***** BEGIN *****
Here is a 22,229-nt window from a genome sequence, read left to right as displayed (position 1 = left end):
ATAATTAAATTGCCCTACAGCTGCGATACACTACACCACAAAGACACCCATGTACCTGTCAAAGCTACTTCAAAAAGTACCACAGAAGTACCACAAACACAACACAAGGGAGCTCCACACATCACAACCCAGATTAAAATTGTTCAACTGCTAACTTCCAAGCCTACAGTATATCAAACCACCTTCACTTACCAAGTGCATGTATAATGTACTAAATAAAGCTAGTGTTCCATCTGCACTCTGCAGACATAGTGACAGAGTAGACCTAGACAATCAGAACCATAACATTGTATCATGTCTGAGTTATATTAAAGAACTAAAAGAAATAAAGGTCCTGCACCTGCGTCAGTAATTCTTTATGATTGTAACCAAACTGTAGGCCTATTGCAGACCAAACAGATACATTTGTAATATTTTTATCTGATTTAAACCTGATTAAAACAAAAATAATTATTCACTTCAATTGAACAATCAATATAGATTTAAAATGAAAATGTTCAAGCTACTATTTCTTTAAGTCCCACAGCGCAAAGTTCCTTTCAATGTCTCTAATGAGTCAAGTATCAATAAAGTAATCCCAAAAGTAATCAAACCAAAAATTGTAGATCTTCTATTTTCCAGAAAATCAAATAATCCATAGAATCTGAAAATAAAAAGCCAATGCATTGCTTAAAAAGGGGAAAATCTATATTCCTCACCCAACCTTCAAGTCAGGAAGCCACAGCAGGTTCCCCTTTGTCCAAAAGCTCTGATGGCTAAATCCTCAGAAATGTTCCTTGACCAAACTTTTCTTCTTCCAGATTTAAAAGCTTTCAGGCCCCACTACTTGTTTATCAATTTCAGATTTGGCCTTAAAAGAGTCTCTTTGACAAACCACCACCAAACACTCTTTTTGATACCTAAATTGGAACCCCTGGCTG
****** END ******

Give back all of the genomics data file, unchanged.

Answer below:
Here is a 22,229-nt window from a genome sequence, read left to right as displayed (position 1 = left end):
ATAATTAAATTGCCCTACAGCTGCGATACACTACACCACAAAGACACCCATGTACCTGTCAAAGCTACTTCAAAAAGTACCACAGAAGTACCACAAACACAACACAAGGGAGCTCCACACATCACAACCCAGATTAAAATTGTTCAACTGCTAACTTCCAAGCCTACAGTATATCAAACCACCTTCACTTACCAAGTGCATGTATAATGTACTAAATAAAGCTAGTGTTCCATCTGCACTCTGCAGACATAGTGACAGAGTAGACCTAGACAATCAGAACCATAACATTGTATCATGTCTGAGTTATATTAAAGAACTAAAAGAAATAAAGGTCCTGCACCTGCGTCAGTAATTCTTTATGATTGTAACCAAACTGTAGGCCTATTGCAGACCAAACAGATACATTTGTAATATTTTTATCTGATTTAAACCTGATTAAAACAAAAATAATTATTCACTTCAATTGAACAATCAATATAGATTTAAAATGAAAATGTTCAAGCTACTATTTCTTTAAGTCCCACAGCGCAAAGTTCCTTTCAATGTCTCTAATGAGTCAAGTATCAATAAAGTAATCCCAAAAGTAATCAAACCAAAAATTGTAGATCTTCTATTTTCCAGAAAATCAAATAATCCATAGAATCTGAAAATAAAAAGCCAATGCATTGCTTAAAAAGGGGAAAATCTATATTCCTCACCCAACCTTCAAGTCAGGAAGCCACAGCAGGTTCCCCTTTGTCCAAAAGCTCTGATGGCTAAATCCTCAGAAATGTTCCTTGACCAAACTTTTCTTCTTCCAGATTTAAAAGCTTTCAGGCCCCACTACTTGTTTATCAATTTCAGATTTGGCCTTAAAAGAGTCTCTTTGACAAACCACCACCAAACACTCTTTTTGATACCTAAATTGGAACCCCTGGCTG